When I was a child I believed the farm where I grew up was a living being. As a living being, it had a heart. The location of the heart was obvious to me, though it seemed I was the only one who knew. I didn’t tell anyone. I went to visit the heart, from time to time, just to check-in. It was part of my duties as a small boy.

In the great swamp the beaver had flooded a generation before, a narrow spit of land jutted out. Surrounded by cat o’nine tails and dark water, the spit of land was covered in briars, Queen Anne’s lace, and maple saplings. At the very tip of the land, where it reached furthest into the deep black water, there was a stand of tall reeds that turned gold in the Fall. The heart of the farm was there.

The heart of the farm was difficult to access and frequented by herons. It was not possible to enter the reeds, which were dense, golden, and obdurate. If I crawled through the high grass and briars, leapt over a small stream, I could stand on a low mound of granite and gaze into the reeds as though through a curtain.

The heart of the farm didn’t give me messages. Not exactly. There weren’t any words. (My Aunt Lucy received messages, with words, from God. That is why she lived at the state hospital in Laconia.) Instead it was a sort of a frequency, which I felt humming through me as I stood nearby. I went there often to be alone and to pray, fending off spider webs and slapping mosquitoes. I tried to catch a glimpse of the great blue heron who stood guard there. The heron was an extremely important personage. He may actually have been the boss of the farm. Which certainly would have come as a surprise to some people.

Visiting the heart of the farm was solemn and prayerful thing – until I got a little older and found that every time I went there I needed urgently to jack-off. Sometimes I even took off all of my clothes—me, the skittish queer gimp-legged kid who cried if forced to wear shorts. I loved more than anything to be naked under the sky, hidden in the tall grass, found acceptable to both the heaven and the earth.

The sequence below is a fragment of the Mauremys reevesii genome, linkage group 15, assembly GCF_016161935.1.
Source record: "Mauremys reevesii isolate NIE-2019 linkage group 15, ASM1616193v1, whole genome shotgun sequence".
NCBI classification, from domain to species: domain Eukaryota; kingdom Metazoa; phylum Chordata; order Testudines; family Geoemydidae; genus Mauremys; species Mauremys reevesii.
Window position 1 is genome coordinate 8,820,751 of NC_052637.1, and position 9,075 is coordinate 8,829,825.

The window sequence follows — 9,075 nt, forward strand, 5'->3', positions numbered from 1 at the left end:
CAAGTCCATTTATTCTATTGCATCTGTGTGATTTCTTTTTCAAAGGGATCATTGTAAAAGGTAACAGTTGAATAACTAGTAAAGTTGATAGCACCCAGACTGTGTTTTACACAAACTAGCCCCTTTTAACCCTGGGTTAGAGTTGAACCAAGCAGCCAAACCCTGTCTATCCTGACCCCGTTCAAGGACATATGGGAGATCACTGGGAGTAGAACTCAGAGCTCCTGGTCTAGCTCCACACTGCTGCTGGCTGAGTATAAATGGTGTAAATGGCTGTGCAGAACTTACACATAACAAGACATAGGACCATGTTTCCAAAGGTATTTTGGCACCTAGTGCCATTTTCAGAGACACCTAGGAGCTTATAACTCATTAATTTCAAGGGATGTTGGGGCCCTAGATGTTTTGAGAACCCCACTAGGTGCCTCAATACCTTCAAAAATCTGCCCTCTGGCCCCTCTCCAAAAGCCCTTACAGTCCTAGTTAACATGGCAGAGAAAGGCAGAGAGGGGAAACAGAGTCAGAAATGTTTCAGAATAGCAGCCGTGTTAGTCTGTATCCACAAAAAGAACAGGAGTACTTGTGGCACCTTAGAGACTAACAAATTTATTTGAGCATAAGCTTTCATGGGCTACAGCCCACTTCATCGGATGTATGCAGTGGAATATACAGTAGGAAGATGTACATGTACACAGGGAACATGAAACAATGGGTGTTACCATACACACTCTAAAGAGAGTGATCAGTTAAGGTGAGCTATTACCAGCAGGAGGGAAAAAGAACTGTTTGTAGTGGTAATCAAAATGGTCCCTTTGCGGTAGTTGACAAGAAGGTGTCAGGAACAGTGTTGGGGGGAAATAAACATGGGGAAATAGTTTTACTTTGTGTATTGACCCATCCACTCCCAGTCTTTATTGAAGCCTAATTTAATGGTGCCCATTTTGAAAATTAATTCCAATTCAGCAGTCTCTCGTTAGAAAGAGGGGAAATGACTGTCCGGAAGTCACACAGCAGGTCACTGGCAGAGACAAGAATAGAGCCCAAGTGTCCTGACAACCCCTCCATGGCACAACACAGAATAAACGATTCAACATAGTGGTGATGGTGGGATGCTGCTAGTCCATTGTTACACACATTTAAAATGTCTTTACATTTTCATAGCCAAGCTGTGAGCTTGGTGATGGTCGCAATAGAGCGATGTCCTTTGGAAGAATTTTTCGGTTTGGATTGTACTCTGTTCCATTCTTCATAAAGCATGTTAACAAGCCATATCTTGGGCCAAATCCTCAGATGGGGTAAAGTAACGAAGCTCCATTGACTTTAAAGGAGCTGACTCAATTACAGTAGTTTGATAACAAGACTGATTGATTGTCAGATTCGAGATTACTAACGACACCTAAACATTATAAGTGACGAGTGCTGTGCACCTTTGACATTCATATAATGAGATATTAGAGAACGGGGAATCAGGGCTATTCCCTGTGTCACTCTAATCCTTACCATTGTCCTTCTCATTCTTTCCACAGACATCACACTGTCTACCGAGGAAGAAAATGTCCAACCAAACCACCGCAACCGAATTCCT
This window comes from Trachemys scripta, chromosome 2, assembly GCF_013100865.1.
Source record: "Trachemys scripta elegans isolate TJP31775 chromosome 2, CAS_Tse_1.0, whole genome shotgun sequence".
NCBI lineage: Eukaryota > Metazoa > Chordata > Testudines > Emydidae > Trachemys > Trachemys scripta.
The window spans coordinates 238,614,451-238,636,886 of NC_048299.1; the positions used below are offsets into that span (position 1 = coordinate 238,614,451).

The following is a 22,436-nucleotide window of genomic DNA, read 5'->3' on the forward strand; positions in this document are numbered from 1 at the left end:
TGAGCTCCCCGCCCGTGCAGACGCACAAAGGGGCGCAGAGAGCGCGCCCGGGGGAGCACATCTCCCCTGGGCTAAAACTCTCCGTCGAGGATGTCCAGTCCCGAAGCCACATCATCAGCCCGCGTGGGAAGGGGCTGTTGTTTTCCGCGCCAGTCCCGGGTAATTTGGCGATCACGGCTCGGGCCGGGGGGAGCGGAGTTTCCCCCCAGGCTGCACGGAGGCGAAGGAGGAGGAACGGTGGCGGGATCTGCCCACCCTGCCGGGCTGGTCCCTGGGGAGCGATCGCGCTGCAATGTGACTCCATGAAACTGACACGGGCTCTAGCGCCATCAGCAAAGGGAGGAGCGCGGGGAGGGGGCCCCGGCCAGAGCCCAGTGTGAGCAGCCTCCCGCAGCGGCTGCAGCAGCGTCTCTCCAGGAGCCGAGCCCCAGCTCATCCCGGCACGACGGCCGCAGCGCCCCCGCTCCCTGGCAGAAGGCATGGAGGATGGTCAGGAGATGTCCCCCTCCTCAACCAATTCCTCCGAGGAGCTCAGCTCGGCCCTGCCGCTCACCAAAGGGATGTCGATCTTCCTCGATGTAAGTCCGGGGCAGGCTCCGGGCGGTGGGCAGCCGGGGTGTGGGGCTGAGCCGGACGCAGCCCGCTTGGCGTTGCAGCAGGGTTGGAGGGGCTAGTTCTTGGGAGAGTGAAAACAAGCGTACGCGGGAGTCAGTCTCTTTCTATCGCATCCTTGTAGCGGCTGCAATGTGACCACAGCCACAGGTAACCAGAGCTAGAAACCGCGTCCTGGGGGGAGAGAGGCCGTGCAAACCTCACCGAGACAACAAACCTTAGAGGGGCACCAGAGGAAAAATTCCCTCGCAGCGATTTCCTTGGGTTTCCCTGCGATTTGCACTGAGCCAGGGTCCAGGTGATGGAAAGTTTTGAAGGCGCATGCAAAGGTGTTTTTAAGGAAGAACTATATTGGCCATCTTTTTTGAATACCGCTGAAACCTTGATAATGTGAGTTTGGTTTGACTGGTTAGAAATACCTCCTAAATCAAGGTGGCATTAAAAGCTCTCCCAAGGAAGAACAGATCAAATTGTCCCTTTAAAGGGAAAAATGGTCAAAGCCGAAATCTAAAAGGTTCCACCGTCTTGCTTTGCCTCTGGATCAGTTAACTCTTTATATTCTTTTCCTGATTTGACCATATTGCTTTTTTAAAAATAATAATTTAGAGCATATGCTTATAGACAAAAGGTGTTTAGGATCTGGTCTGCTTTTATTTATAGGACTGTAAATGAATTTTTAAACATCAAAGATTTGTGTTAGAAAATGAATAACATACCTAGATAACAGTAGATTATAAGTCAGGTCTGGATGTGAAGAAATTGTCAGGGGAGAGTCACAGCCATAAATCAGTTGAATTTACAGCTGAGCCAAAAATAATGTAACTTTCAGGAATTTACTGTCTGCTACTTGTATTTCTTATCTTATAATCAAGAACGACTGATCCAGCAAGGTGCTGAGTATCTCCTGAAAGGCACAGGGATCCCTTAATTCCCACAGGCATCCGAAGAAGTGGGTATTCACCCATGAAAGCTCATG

Just the same, I was a little concerned that jacking off was embarrassing, and maybe even sacrilegious, until the reeds privileged me to understand that the heart of the farm was actually well-pleased by this activity, and that spunk was a highly acceptable offering. The animal that I was, was welcome here, hidden in the wilds of the farm, the farm that was an animal as well.

About the reeds: the stand of reeds was not, itself, the heart of the farm. The heart was somewhere deeper down, in the junction between water and earth. I wasn’t sure exactly what the heart was. Perhaps the heart was mud. The reeds, which extended like beams of golden radiance from the heart, were the heart’s ornament. They served as a mouthpiece, as well as a sort of antenna. I can’t explain the mechanics of it exactly.

All my life I called these reeds “bamboo grass,” which turns out to be totally wrong. I assumed they had to be a species both special and rare, perhaps from someplace faraway. Now I learn that this plant is found almost everywhere and is generally considered an invasive species. How beautiful and otherworldly the reeds always seemed to me, swaying, ten feet tall, and golden in the sun, bright even on the dreariest New Hampshire winter’s day. Phragmites australis americanus. Known also as “the common reed.” But the common reed certainly does not look common.

One day—I must have been about fifteen–I arrived at the start of the swamp to find that my father had ordered that the spit of land be shorn of all its saplings and run across with the riding mower. This was how it always was with my father. He was forever making pointless improvements that the rest of us had to find some way to survive.